Figure 6. World map showing the global distribution of negeviruses. Data shown on Supplementary File S1. (A–C) indicates a partially enlarged area and numbers and sorts them from left to right.
The datasets generated for this study can be found in the TANAV isolate YN15_103_01 complete genome sequence was assigned to GenBank under accession number MG673930.
ZY, HX, and LZ designed the experiments. LZ and YW performed the experiments. LZ, CM, and HX analyzed the data. ZY, HX, YZ, and JZ contributed reagents, materials, and analysis tools. LZ, CM, EA, XH, HX, and ZY wrote the manuscript.
This work was supported by the Ministry of Science and Technology of the People’s Republic of China (2018ZX10101004 and 2013FY113500), the Chinese Academy of Sciences (153211KYSB20160001 and ZDRW-ZS-2016-4) and the Wuhan Institute of Virology, China (WIV-135-PY2), and the Health Commission of Hubei Province (WJ2019Q060).
Conflict of Interest Statement
The authors declare that the research was conducted in the absence of any commercial or financial relationships that could be construed as a potential conflict of interest.
We would like to thank Pei Zhang and An-Na Du from The Core Facility and Technical Support, Wuhan Institute of Virology, for their help with producing TEM micrographs.
The Supplementary Material for this article can be found online at: https://www.frontiersin.org/articles/10.3389/fmicb.2019.01963/full#supplementary-material
FIGURE S1 | Replication of TANAV isolate YN15_103_01 in C6/36 mosquito cells. Phase contrast photomicrographs of infected cells at 24–96 h.p.i. (MOI = 1, 0.01, 0.0001) and mock-infected (Objective lens × 10).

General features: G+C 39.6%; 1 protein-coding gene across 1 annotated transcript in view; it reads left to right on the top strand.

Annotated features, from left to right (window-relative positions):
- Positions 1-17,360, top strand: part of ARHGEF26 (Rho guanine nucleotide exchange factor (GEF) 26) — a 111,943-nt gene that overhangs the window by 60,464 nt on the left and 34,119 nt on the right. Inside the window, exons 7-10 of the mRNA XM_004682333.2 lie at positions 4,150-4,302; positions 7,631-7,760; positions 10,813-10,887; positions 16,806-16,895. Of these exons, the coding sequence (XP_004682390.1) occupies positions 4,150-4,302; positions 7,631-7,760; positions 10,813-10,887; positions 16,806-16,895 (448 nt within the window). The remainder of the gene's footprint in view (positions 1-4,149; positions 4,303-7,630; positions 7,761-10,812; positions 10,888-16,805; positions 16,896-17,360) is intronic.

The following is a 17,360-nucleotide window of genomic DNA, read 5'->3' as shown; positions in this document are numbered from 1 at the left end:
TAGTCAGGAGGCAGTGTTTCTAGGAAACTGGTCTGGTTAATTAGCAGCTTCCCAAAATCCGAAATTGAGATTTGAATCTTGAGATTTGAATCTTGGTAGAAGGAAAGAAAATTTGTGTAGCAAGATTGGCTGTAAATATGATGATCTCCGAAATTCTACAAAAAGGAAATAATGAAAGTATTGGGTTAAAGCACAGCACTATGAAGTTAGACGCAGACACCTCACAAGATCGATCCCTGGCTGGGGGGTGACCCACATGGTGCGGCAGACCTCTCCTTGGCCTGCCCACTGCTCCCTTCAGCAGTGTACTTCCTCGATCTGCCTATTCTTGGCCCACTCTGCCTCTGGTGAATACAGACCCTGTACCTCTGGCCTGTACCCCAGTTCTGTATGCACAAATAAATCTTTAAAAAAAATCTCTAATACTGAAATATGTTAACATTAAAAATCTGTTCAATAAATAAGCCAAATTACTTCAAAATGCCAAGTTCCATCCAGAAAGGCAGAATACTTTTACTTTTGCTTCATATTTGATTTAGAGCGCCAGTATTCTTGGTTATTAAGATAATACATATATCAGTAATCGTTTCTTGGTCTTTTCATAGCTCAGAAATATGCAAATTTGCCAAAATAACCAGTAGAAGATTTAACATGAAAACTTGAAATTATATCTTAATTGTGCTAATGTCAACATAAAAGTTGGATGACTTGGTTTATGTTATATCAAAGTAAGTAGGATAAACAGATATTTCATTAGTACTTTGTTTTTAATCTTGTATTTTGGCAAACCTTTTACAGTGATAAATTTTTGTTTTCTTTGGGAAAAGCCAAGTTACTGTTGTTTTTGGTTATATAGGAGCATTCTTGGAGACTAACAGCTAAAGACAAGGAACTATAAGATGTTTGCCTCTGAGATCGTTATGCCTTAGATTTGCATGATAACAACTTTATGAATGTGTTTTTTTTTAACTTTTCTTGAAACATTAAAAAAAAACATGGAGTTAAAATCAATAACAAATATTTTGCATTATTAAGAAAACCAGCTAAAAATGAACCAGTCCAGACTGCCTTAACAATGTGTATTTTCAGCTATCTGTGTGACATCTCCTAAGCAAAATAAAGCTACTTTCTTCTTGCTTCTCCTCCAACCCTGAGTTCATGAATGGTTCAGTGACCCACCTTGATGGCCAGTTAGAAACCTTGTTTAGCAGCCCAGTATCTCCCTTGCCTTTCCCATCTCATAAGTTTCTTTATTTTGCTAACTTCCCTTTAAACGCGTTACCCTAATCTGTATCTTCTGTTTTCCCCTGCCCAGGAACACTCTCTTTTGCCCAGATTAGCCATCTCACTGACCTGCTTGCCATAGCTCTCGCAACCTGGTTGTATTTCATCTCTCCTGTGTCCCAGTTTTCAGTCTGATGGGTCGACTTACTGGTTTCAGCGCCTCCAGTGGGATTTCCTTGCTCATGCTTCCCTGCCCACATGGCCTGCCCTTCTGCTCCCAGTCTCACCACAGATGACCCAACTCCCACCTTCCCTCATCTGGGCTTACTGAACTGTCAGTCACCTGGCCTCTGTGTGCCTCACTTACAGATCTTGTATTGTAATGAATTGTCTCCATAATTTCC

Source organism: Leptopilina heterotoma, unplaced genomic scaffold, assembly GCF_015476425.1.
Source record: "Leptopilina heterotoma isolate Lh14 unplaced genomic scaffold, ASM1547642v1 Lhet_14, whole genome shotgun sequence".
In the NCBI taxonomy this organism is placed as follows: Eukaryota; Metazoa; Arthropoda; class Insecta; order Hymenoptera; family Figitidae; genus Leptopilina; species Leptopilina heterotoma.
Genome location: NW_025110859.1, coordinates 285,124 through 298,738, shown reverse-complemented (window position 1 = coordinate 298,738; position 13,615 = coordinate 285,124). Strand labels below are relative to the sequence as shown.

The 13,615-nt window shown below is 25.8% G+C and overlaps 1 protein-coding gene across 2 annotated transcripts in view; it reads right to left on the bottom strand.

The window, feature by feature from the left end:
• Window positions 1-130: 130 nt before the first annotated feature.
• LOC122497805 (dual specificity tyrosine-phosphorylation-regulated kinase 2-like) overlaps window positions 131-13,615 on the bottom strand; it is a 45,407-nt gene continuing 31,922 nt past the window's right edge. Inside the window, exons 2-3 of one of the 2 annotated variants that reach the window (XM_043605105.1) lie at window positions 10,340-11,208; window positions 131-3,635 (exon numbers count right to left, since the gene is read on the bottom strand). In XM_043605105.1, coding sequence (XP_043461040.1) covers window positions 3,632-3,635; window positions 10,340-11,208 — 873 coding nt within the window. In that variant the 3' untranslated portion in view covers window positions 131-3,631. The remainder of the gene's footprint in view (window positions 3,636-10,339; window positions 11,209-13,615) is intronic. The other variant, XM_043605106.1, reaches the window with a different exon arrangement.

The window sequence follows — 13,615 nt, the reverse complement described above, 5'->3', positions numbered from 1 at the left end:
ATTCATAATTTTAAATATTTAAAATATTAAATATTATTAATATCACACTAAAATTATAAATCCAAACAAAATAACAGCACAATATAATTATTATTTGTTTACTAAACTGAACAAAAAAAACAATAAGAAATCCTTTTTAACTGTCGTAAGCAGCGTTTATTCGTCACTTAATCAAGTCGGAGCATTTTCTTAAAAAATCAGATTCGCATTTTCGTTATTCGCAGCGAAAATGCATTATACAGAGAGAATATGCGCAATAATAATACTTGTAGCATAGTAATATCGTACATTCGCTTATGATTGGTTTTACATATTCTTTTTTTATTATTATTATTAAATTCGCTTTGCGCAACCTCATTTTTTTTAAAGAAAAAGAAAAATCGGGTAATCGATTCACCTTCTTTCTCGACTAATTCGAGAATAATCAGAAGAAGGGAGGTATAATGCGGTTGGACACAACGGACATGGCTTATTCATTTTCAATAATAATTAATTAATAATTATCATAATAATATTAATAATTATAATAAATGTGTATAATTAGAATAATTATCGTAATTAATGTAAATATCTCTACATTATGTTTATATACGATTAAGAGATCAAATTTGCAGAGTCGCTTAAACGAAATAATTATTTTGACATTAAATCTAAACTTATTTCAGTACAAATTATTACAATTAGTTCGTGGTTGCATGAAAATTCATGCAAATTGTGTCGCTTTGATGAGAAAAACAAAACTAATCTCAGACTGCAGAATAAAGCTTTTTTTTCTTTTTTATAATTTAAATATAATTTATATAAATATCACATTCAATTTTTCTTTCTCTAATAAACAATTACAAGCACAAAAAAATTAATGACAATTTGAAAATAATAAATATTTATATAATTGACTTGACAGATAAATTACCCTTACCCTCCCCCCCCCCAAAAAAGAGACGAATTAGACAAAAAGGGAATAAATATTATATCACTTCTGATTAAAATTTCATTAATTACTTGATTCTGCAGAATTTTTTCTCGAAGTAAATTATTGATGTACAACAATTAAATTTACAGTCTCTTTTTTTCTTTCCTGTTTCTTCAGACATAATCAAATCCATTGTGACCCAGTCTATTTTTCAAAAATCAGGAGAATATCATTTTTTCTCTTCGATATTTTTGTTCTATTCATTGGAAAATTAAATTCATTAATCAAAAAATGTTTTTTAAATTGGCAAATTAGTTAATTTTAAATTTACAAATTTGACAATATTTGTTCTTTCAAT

- ^ http://mississippi.snv.jussieu.fr
- ^ http://www.softberry.com/berry.phtml?topic=virus0&group=programs&subgroup=gfindhttp://linux
- ^ https://toolkit.tuebingen.mpg.de/tools/hhpred
- ^ https://embnet.vital-it.ch/software/TMPRED_form.html
- ^ http://www.cbs.dtu.dk/services/TMHMM/
- ^ http://wlab.ethz.ch/protter/start/
- ^ http://www.ebi.ac.uk/services
- ^ https://www.phylo.org/portal2/tools.action
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Keywords: Tanay virus, Negevirus, insect specific viruses, yunnan, Anopheles sinensis
Citation: Zhao L, Mwaliko C, Atoni E, Wang Y, Zhang Y, Zhan J, Hu X, Xia H and Yuan Z (2019) Characterization of a Novel Tanay Virus Isolated From Anopheles sinensis Mosquitoes in Yunnan, China. Front. Microbiol. 10:1963. doi: 10.3389/fmicb.2019.01963
Received: 24 May 2019; Accepted: 09 August 2019;
Published: 22 August 2019.
Edited by:Erna Geessien Kroon, Federal University of Minas Gerais, Brazil
Reviewed by:Stefanie Christine Becker, University of Veterinary Medicine Hannover, Germany
Eric Roberto Guimarães Rocha Aguiar, Federal University of Bahia, Brazil
Copyright © 2019 Zhao, Mwaliko, Atoni, Wang, Zhang, Zhan, Hu, Xia and Yuan. This is an open-access article distributed under the terms of the Creative Commons Attribution License (CC BY). The use, distribution or reproduction in other forums is permitted, provided the original author(s) and the copyright owner(s) are credited and that the original publication in this journal is cited, in accordance with accepted academic practice. No use, distribution or reproduction is permitted which does not comply with these terms.